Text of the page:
Considered in summary, therefore, at least one correction filter in the feedback branch is dynamically settable in terms of its filter time. During the desired switchings of or changes to the setpoint value current a shorter filter time is chosen in order to fulfill the requirements in terms of the dynamic response of the controller. In the static state, i.e. as long as the setpoint value current varies within narrowly predefined limits or does not change at all, a correspondingly large filter time of the at least one correction filter is chosen in order to filter out as far as possible from the control variable the effect of interferences caused by fluctuations in the vehicle electrical system voltage.

In particular in the case of the embodiment variant according to FIGS. 1 and 2 it can be beneficial to implement the current controller PC in the forward path of the closed loop system CLS such that the current controller PC changes the pulse duty factor of a PWM (pulse-width-modulated) signal as the actuating variable AS. The latter for its part chops the supply voltage of the solenoid control valve CV via the output stage driver HSD (see FIG. 1) and by this means controls the current I through the solenoid control valve CV. The current I is measured by way of a measuring resistor of the measuring sensor GM and led back as the actual current, i.e. as the control variable CVS, via the feedback branch FB to the subtracter DIF at the input of the forward path FP of the closed loop system CLS. There, the difference between the setpoint current SS and the actual current CVS is determined as the control deviation DIS. The control deviation DIS is passed as an input variable to the digital controller PC, in particular a PID controller. In this case the PWM signal of the actuating variable AS preferably has a constant frequency. If the total of the setpoint current changes within a time t, which in particular corresponds to the typical adjustment time of the closed loop system, in this case in particular in approx. 30 ms, changes by less than the threshold value ΔL, the measured actual current CVS is filtered using a slower or more inert filter such as e.g. FI1 in FIG. 1. In practice the threshold value ΔL can beneficially be chosen to be equal to approx. 25 mA. In this case, in the exemplary embodiment shown in FIG. 1 and FIG. 2, the slow filter FI1 preferably forms a floating average value over 6 PWM periods. If the setpoint current has changed within the time t by more than the predefined threshold value ΔL, the faster filter FI2 is activated in order to be able to effect a great dynamic response of the controller. Here, in the exemplary embodiment of FIG. 1 and FIG. 2, the faster filter simply forms e.g. the average value over a single PWM period.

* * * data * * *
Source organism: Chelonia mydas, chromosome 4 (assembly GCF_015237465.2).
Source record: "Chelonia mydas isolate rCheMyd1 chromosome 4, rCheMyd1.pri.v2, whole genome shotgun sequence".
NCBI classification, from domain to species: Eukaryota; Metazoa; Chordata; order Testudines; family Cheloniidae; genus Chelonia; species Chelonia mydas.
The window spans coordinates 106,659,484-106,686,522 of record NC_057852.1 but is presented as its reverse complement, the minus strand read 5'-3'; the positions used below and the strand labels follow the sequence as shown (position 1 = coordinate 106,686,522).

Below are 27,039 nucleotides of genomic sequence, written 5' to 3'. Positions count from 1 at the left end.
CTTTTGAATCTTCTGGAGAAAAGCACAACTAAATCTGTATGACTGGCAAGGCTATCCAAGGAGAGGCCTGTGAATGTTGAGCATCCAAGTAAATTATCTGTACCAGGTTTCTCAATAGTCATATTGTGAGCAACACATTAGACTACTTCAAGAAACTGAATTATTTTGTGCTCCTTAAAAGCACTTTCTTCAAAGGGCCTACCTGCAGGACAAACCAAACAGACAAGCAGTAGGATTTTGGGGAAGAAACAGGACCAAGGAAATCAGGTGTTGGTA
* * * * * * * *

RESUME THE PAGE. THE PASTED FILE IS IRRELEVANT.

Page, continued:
It can also be advantageous to choose a plurality of threshold values assigned to a plurality of fast filters instead of the threshold value of a single fast filter.

Furthermore, according to the embodiment variant of FIG. 3 it can also be beneficial in particular to provide only a single adaptive correction filter whose filter time is set dynamically, i.e. varied, by means of a function based on setpoint value changes of the setpoint value current.

By means of this dynamic setting of the filter time of one or more correction filters it is advantageous that in the event of setpoint value jumps of the setpoint value current a fast jump response of the closed loop system is generated and at the same time in the case of a stable behavior of the setpoint value current any interferences due to vehicle electrical system ripple can be filtered out by switching over to at least one filter having a slow filter response. The closed loop system then behaves essentially stably and therefore comparably to the behavior with a permanently inert, i.e. stationary, filter in its feedback branch. High-frequency parasitic oscillations that are superimposed on the control variable signal are therefore largely suppressed and are no longer included in the determination of the control deviation.